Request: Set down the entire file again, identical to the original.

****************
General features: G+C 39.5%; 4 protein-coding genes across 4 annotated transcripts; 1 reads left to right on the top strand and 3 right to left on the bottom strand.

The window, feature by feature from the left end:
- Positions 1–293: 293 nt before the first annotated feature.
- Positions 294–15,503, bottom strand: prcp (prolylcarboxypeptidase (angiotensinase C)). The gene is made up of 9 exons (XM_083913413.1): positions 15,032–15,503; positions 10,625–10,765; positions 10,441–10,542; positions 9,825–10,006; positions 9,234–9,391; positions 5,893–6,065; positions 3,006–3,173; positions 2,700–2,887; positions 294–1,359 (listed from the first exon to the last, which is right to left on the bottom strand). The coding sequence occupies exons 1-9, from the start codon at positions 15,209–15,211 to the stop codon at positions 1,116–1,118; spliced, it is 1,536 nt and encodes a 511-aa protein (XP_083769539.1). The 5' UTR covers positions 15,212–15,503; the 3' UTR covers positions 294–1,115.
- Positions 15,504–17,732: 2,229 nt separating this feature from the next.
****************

General features: G+C 39.5%; 4 protein-coding genes across 4 annotated transcripts; 1 reads left to right on the top strand and 3 right to left on the bottom strand.

The window, feature by feature from the left end:
- Positions 1–293: 293 nt before the first annotated feature.
- Positions 294–15,503, bottom strand: prcp (prolylcarboxypeptidase (angiotensinase C)). The gene is made up of 9 exons (XM_083913413.1): positions 15,032–15,503; positions 10,625–10,765; positions 10,441–10,542; positions 9,825–10,006; positions 9,234–9,391; positions 5,893–6,065; positions 3,006–3,173; positions 2,700–2,887; positions 294–1,359 (listed from the first exon to the last, which is right to left on the bottom strand). The coding sequence occupies exons 1-9, from the start codon at positions 15,209–15,211 to the stop codon at positions 1,116–1,118; spliced, it is 1,536 nt and encodes a 511-aa protein (XP_083769539.1). The 5' UTR covers positions 15,212–15,503; the 3' UTR covers positions 294–1,115.
- Positions 15,504–17,732: 2,229 nt separating this feature from the next.